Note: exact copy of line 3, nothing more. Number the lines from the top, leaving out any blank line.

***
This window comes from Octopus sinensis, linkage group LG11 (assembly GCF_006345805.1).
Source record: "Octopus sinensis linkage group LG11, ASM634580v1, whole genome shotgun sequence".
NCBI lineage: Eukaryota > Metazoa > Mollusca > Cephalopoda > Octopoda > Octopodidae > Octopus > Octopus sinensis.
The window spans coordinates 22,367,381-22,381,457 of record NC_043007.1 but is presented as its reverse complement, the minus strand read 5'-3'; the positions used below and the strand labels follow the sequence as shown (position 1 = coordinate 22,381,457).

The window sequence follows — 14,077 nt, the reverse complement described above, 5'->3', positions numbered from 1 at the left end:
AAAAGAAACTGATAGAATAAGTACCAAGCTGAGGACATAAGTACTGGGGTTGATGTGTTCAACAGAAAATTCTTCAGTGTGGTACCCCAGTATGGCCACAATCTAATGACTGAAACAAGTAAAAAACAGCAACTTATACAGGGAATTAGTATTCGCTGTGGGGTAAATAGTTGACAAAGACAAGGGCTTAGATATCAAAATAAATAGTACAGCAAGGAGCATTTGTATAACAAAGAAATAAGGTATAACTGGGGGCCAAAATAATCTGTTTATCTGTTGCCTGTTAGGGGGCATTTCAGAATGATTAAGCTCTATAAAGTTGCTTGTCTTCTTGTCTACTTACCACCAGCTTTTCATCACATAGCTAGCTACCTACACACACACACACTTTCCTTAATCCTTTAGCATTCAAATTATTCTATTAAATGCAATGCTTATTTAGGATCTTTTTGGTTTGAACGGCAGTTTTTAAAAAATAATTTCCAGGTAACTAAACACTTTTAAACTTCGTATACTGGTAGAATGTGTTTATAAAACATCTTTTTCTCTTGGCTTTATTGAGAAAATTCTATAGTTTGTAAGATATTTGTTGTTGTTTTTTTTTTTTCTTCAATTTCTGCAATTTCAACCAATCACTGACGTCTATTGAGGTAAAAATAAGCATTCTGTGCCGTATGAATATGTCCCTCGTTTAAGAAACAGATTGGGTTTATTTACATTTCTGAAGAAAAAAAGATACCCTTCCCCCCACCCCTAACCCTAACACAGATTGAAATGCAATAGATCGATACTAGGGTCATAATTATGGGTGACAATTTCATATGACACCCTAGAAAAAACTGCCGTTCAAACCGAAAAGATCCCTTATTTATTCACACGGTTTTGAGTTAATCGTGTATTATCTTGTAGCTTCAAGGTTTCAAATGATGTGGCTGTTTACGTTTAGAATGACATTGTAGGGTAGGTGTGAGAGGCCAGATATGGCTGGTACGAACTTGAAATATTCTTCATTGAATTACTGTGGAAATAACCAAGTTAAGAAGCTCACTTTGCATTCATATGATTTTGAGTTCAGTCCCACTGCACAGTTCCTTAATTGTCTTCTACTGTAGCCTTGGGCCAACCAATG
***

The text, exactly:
NCBI lineage: Eukaryota > Metazoa > Mollusca > Cephalopoda > Octopoda > Octopodidae > Octopus > Octopus sinensis.